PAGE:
Review: Much Ado About Nothing, Old Vic

“He hath borne himself beyond the promise of his age”

There was certainly a raised eyebrow or 3 when it was announced that the leads in Mark Rylance’s take on Much Ado About Nothing for the Old Vic would be Vanessa Redgrave and James Earl Jones. Neither have previously taken on the roles of the warring Beatrice and Benedick and having worked together recently on Driving Miss Daisy (which others liked even if I didn’t), their’s is a pairing with history. But undoubted quality aside, it is a brave move to cast so daringly and with a production that relocates Shakespeare’s play to England in 1944. 

Does it work? Making the Aragonese soldiers into a company of GIs has a visual impact that works well and turning Sigh No More into a bluesy harmonica-driven ditty is inspired. But putting Shakespeare’s language into the mouths of American soldiers doesn’t always work “my Lord…” and without wanting to open too far the can of worms that is the subject of race, I’m not so sure the lack of comment on a 1940s inter-racial marriage, never mind the issues of honour flung about later, really flies. Messina as the home front is neat though, making the Watch a Dad’s Army-style collection of ragbags and kids (including one called Beryl, maybe?). 

Continue reading “Review: Much Ado About Nothing, Old Vic”

Review: A Midsummer Night’s Dream, Open Air Theatre

“Out of this wood do not desire to go”

As the first of Shakespeare’s works that I ever read and studied, I will always have a great affection for A Midsummer Night’s Dream and to this day, it has endured as probably my favourite of his plays. Something about its otherworldly (dream-like…) free-spiritedness really appeals to me, meaning there’s little of the suspension of disbelief often necessary to make the contrivances of his other comedies work, and it is a play robust enough to take many an interpretation, whether raucuous reinventions by Filter or Propeller, last year’s clever open air take by Iris Theatre or more classically inspired ones like the Rose Kingston’s Judi Dench-starring version from 2010. It is now the turn of Regent’s Park Open Air Theatre to revisit the show (though this was my first experience of it here) with a startlingly modern interpretation as it plays in rep with Ragtime, with which it shares much of its cast, over the summer.

First things first, this was a preview, the second I believe and due to the rain on Saturday, actually the first full run-through. Things begin with some pre-show business bustling about the trailer park set, reminiscent of the Dale Farm site with travellers squaring up to each other and to the encroaching building contractors, it sets the scene well but goes on a wee bit too long for too little effect in all honesty. But once the play proper starts with its arresting, punchy modernity, Matthew Dunster’s exceptionally well-balanced production clicks smoothly into gear, folding in classical references to this fresh new take and delving into some extremely dark places alongside the oft-times hilarious humour.   Continue reading “Review: A Midsummer Night’s Dream, Open Air Theatre”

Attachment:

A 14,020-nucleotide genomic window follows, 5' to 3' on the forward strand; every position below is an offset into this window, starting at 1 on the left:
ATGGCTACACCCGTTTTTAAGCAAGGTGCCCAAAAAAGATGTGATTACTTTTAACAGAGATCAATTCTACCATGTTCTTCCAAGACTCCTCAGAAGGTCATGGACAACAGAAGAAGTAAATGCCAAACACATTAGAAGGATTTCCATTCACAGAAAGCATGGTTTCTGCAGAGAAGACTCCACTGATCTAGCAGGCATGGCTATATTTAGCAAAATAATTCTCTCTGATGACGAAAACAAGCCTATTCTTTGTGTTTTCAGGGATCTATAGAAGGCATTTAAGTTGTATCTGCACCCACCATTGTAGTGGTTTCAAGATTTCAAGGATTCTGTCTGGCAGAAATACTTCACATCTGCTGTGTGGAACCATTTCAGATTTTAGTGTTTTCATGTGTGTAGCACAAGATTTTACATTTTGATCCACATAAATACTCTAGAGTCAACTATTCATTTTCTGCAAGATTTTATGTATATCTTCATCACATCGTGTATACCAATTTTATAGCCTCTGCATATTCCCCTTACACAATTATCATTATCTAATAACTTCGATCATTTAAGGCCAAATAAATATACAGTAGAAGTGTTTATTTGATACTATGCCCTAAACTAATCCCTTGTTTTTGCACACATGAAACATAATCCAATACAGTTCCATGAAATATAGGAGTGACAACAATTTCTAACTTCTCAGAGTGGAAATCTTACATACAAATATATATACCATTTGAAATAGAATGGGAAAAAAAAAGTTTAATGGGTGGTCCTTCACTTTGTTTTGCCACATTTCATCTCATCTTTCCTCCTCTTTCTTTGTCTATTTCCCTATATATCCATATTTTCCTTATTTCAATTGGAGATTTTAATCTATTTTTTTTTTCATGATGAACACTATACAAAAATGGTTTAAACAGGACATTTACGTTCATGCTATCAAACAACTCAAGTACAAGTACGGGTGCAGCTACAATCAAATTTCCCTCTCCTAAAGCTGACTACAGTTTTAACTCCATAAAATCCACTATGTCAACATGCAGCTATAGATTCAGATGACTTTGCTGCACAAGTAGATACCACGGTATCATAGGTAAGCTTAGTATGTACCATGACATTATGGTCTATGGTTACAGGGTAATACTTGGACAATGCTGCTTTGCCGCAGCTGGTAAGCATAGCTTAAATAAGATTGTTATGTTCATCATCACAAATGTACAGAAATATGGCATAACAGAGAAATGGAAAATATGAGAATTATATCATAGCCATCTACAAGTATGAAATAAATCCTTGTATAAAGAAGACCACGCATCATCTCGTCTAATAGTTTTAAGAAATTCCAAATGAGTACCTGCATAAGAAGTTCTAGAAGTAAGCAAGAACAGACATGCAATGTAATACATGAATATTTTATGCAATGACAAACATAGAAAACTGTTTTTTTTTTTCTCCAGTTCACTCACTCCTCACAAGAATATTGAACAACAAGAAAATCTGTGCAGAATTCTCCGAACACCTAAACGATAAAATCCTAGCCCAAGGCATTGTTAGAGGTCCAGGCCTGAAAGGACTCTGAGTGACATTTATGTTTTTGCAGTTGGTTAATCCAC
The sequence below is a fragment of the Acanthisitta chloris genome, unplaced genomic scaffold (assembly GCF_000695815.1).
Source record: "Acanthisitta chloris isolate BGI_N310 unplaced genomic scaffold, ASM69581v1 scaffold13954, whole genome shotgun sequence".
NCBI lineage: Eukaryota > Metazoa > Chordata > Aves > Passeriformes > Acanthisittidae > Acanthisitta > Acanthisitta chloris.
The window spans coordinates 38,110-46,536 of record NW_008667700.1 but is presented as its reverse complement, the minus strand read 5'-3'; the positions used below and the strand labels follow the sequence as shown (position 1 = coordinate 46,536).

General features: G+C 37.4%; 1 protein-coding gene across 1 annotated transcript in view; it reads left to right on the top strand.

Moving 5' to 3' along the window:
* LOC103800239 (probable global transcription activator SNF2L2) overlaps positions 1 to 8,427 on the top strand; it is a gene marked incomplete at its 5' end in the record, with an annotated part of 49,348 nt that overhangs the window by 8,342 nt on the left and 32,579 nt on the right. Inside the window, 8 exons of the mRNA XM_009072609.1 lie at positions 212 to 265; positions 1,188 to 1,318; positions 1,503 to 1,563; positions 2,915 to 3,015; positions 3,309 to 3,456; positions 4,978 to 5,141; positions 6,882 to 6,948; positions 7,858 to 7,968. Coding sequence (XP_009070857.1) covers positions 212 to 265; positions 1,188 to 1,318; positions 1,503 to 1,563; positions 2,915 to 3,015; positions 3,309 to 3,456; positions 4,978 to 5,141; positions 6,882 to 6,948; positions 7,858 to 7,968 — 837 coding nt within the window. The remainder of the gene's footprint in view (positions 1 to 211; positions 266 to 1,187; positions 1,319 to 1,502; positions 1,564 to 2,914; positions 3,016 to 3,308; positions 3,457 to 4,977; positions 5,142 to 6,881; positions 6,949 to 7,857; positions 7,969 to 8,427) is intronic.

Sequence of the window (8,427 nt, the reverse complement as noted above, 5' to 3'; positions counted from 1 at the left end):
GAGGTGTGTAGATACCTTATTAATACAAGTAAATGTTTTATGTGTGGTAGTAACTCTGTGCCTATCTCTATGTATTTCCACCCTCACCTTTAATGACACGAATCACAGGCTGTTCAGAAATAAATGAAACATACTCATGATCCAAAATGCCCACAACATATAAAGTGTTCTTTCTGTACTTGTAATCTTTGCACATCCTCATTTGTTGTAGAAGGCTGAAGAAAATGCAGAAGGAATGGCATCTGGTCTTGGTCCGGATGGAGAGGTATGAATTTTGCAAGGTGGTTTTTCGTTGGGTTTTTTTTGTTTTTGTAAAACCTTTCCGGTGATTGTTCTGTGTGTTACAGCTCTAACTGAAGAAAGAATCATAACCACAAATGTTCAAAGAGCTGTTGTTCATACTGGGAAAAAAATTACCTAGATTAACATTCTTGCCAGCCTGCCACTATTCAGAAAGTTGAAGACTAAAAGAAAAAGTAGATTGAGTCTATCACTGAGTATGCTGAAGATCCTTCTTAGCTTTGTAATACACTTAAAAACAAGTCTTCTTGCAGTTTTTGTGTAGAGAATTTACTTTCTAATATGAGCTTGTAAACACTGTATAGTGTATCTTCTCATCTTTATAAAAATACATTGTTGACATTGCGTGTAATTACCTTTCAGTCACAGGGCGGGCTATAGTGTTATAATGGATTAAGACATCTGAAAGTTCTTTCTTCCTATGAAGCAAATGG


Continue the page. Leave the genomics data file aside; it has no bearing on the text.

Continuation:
Review: The Westbridge, Royal Court

“Everyone lived perfectly happily round here together before you young ones try to integrate and confuse things”

First things first, Ultz’s staging upstairs at the Royal Court for The Westbridge is a piece of craziness. Most of the seating is in the centre with chairs pointing in all different directions and stages around the edge of the theatre. I found it highly frustrating as the structure of the show with its mutliple short scenes meant there was constant moving around in our seats and much huffing and puffing from a midweek matinee audience who generally weren’t up for it.

The play itself is very Royal Court Upstairs and I can totally see the logic in premiering it in Peckham as part of their Theatre Local initiative. I have to admit to turning down the chance to see it there several times as I was sure I didn’t want to see it. But I let people’s recommendations sway me and I’m glad I did, but I really do wish I’d seen it with a Peckham audience to see how it connected to a non-traditional audience (assuming it wasn’t full of regular Royal Court visitors going on the cheap!) Continue reading “Review: The Westbridge, Royal Court”